Retail leases in Australia are commonly indexed to CPI on annual basis, sometimes even CPI plus a fixed percentage – I recently heard from a client that Westfield are now spruiking +2.5%!!
So the effect of this for a retailer is that Base Rent, Promotions Levies and sometimes even Outgoings (CAMS) will escalate each year regardless of performance. Take out a seven lease at 5% stepped increase and that’s 34% plus increase total – and its not like there was a discount upfront.
The significant majority of Australian Prime, A Grade and even B Grade retail space is owned through large investment funds and managed or owned by major landlords such as Westfield, GPT/Lend Lease and Colonial.
As blue-chip investment grade vehicles there is a need to ensure income from these funds grows so that investors in the funds achieve the kind of returns they expect. The CPI benchmark becomes a minimum for the fund such that the above this threshold ‘real’ returns are delivered – better than the increase in the cost of money.
The linking of CPI to retail rents is particularly flawed for the retailer as an increase in prices (wholesale and retail) most often has an inverse relationship with the performance on the shop floor – it costs more to buy and more to sell so while GP erodes consumer demand slows also because it costs more. So a larger increase in occupancy cost is basically a triple whammy for a retail business.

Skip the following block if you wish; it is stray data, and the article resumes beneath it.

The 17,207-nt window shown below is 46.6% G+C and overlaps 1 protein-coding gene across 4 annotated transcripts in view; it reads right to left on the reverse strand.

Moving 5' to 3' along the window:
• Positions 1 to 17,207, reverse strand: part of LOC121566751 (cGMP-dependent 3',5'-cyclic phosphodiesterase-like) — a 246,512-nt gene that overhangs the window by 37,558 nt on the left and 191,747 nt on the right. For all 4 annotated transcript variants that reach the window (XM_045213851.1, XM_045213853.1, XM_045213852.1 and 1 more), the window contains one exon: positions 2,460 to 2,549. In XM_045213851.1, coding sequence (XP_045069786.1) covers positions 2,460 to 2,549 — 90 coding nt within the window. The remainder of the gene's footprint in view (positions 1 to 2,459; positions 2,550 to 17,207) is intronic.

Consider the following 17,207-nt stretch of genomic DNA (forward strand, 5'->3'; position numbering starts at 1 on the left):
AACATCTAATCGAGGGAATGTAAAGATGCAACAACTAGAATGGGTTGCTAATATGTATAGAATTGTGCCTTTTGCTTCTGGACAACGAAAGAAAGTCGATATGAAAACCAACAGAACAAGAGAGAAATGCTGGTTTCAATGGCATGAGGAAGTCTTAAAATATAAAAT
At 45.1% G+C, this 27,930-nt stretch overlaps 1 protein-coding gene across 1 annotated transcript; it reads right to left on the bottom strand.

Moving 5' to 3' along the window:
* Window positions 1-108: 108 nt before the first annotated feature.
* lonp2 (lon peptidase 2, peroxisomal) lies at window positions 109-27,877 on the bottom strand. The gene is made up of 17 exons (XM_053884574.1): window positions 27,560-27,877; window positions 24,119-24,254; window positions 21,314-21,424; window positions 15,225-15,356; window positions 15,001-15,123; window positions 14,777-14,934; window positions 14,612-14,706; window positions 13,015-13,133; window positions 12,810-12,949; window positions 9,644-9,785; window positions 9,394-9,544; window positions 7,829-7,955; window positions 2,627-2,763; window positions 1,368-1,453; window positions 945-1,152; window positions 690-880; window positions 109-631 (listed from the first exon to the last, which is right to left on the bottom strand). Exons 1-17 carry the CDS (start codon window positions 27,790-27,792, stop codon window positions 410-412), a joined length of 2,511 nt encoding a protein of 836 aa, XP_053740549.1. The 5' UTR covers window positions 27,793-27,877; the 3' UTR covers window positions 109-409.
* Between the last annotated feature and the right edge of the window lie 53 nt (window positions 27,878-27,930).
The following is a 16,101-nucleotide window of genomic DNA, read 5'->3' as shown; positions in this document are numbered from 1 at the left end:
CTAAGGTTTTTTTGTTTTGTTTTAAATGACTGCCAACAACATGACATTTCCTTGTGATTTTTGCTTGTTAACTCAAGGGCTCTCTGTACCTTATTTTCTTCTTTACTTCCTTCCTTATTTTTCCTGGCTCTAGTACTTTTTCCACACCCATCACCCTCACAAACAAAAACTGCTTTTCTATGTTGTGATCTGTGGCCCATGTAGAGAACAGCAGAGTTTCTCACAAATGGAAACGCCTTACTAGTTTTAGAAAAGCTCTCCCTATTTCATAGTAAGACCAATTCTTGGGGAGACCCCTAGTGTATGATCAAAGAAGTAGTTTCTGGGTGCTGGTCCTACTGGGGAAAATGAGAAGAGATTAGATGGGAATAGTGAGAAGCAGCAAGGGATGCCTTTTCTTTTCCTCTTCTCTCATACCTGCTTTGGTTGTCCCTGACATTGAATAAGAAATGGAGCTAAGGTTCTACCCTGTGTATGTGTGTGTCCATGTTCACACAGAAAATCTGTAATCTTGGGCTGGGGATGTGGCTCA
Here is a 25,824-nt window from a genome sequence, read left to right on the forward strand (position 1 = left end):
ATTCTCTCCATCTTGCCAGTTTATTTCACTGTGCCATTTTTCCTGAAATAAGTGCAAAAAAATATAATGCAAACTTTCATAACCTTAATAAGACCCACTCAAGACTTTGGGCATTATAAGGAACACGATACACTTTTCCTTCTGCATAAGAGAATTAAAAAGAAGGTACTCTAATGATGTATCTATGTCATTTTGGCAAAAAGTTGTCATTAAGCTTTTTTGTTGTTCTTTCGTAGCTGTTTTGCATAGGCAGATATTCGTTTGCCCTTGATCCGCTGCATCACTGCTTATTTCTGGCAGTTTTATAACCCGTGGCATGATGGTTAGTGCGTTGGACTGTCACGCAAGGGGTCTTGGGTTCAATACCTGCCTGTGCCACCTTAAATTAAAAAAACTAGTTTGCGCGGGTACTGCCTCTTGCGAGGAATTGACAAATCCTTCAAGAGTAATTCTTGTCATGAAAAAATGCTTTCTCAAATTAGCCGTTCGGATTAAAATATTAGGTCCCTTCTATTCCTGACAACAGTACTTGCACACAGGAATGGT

So with each week seemingly forcing another retailer into administration it should be frankly terrifying that today the retiring Reserve Bank board member Mr Graham Kraehe has highlighted inflation as “more of an issue”, suggesting that the introduction of the Federal Government’s Carbon Tax was “almost certainly understated”.
With the Government’s current estimates to be 0.9% then could we see an impact of 1.5% or 2.0%, on top of the board’s 24 month predicted limit of 3.0%?
What would the impact of 4.5% be on every CPI indexed retail lease in Australia? With retail sales flat and external influences on revenue like online sales and on costs, such as flexible IR regulations, we are seeing a nightmare scenario for retailers. But Wayne Swan tells retailers at COSBOA that its their fault and the Carbon Tax will be good for them.
What can you do about your Australian retail leases?
- Don’t accept CPI as the benchmark for rental increases – there is no law to say you can’t
- Renegotiate with your landlord – its that or a vacancy and release scenario
- If you do have a CPI indexed review always make sure the right Index is used